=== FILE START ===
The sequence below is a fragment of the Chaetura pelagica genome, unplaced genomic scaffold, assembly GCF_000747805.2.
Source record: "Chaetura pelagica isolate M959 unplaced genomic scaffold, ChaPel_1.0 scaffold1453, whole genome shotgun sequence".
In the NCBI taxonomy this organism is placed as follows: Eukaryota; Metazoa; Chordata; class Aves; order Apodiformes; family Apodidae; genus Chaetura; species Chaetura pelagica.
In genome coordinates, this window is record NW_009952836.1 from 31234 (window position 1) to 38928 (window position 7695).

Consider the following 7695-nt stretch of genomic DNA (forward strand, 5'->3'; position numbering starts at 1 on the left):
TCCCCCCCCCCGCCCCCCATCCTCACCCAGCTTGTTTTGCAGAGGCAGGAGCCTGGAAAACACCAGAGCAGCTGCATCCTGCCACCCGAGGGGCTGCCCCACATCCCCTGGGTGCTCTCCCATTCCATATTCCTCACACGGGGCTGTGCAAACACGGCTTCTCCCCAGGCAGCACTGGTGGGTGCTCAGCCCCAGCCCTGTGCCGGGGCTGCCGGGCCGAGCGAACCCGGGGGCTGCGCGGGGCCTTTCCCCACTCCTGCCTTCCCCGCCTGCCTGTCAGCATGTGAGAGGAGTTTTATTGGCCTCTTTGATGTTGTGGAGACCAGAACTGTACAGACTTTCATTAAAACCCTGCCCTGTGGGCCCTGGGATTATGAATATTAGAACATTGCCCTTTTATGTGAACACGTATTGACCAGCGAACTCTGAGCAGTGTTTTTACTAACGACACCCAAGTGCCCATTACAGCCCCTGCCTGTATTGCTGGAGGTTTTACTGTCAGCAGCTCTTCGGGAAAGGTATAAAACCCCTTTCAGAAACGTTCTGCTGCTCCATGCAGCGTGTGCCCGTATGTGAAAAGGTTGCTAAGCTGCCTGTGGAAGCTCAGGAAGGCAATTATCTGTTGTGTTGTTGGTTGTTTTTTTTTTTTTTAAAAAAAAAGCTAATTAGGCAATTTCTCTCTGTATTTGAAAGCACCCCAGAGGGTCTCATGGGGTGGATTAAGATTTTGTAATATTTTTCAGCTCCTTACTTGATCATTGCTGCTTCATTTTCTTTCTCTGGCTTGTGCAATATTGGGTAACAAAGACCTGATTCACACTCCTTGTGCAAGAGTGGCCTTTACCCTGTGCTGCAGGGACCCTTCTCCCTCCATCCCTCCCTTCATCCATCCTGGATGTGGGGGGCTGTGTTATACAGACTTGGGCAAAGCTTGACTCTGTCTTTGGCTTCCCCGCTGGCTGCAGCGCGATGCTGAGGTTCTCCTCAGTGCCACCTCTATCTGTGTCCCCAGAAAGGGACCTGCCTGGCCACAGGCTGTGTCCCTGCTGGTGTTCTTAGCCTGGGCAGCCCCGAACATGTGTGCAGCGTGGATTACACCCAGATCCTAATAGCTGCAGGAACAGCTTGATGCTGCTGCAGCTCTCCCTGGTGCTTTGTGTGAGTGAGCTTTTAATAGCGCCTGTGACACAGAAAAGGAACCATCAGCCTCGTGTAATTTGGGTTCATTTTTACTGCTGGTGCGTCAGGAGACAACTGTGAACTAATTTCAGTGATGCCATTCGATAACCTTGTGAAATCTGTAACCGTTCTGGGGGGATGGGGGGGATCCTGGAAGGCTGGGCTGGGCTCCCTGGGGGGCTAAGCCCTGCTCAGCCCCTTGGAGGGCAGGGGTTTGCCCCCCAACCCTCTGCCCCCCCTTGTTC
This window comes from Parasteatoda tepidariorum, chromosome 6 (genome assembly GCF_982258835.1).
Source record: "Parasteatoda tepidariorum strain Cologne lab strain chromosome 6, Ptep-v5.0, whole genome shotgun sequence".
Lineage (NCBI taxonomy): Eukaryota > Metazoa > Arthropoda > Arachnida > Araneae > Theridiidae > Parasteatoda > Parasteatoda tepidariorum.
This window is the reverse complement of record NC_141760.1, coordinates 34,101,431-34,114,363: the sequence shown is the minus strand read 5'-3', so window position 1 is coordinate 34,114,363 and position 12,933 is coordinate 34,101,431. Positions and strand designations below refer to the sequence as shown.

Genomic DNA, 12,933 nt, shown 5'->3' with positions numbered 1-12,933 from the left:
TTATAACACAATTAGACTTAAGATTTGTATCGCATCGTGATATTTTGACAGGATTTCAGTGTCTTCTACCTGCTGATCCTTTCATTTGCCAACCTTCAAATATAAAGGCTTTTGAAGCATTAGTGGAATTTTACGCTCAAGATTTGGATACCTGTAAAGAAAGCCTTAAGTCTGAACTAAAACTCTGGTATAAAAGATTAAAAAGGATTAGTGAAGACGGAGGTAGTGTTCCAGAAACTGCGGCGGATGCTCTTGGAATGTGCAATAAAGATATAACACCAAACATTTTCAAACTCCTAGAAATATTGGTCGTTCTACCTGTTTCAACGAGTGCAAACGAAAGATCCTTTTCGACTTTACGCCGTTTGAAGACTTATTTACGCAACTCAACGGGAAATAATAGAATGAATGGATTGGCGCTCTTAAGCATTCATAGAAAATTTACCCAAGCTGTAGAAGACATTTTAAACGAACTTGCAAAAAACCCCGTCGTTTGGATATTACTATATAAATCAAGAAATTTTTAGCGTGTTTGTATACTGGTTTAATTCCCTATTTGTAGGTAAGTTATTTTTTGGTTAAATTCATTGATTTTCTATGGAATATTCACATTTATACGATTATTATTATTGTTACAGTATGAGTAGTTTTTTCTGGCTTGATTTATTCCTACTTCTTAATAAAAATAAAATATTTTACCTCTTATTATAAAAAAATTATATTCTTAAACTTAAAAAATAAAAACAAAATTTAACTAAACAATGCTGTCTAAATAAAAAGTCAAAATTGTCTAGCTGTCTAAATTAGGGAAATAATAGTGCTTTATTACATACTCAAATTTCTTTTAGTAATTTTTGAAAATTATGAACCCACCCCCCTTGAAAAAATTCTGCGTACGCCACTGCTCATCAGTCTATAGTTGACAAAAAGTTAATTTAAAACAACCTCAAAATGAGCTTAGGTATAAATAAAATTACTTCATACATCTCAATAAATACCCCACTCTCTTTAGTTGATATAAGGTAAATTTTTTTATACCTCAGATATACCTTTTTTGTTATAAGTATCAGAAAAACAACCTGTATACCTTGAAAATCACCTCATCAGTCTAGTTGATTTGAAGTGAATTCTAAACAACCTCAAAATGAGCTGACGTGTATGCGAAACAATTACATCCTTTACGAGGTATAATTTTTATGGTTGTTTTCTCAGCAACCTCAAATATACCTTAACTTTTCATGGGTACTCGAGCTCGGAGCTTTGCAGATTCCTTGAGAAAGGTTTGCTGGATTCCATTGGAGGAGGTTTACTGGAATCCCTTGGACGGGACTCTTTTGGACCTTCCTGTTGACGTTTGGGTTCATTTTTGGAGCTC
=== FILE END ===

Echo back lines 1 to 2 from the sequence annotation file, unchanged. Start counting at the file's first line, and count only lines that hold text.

The sequence below is a fragment of the Chaetura pelagica genome, unplaced genomic scaffold, assembly GCF_000747805.2.
Source record: "Chaetura pelagica isolate M959 unplaced genomic scaffold, ChaPel_1.0 scaffold1453, whole genome shotgun sequence".